WE ARE MORE LIKELY TO MAKE A CHOICE WHEN THERE RAE FEWER OPTIONS.
How might this apply to great teams and cultures?
The most common way of confusing someone is to overload them with too many choices. They will eventually crack, and avoid deciding at all. This approach is especially effective if what you are saying is of interest and makes them think and want to respond. Overload is multiplied when what is being communicated is complex or difficult to understand. This effectively shortens the time to the point where the other person becomes overloaded and needs to stop and process the information given to them.
How might this apply to your business?
For each page or state of your site, feature in your product or level of your service, how many choices do you offer? Can this be reduced?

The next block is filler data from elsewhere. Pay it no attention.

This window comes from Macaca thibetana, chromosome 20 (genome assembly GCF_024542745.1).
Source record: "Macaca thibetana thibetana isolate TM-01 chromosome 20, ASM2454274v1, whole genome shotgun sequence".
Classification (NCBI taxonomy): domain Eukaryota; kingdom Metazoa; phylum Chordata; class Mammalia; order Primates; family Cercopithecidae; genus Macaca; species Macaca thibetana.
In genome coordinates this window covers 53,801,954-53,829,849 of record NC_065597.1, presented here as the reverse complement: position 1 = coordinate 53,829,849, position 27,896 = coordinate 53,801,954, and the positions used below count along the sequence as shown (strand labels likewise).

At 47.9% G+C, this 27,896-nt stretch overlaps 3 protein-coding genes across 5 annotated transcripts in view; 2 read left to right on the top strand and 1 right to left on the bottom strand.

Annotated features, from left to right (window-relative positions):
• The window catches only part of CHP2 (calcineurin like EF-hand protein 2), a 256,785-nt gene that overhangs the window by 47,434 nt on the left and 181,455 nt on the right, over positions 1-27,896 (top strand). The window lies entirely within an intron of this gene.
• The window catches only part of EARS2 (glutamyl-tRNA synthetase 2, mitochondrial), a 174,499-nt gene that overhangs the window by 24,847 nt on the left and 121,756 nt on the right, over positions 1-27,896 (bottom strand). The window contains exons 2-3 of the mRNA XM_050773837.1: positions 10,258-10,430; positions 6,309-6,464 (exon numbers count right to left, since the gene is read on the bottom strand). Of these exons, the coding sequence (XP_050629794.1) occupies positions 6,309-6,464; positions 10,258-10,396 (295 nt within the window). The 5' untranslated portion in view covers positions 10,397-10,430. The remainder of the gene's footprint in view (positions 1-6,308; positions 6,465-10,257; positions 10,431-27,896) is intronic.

Also, consider the sequence of decision points people encounter—can you simplify this decision path, presenting the more pressing choices first?
There are many written and unwritten rules of conversation and interpersonal communication. People expect you to follow those rules. If you break them, they will quickly become confused.
Status Quo Bias, Scarcity, Limited Duration, Contrast, Sequencing
In the whirl of our day-to-day interactions, it’s all too easy to forget the nuances that distinguish great teams, great cultures, and great products/services.
Mental Model Flash Cards bring together insights from psychology into an easy reference and brainstorming tool. Each card describes one insight into human behavior and suggests ways to apply this to your teams as well as the design of your products and services.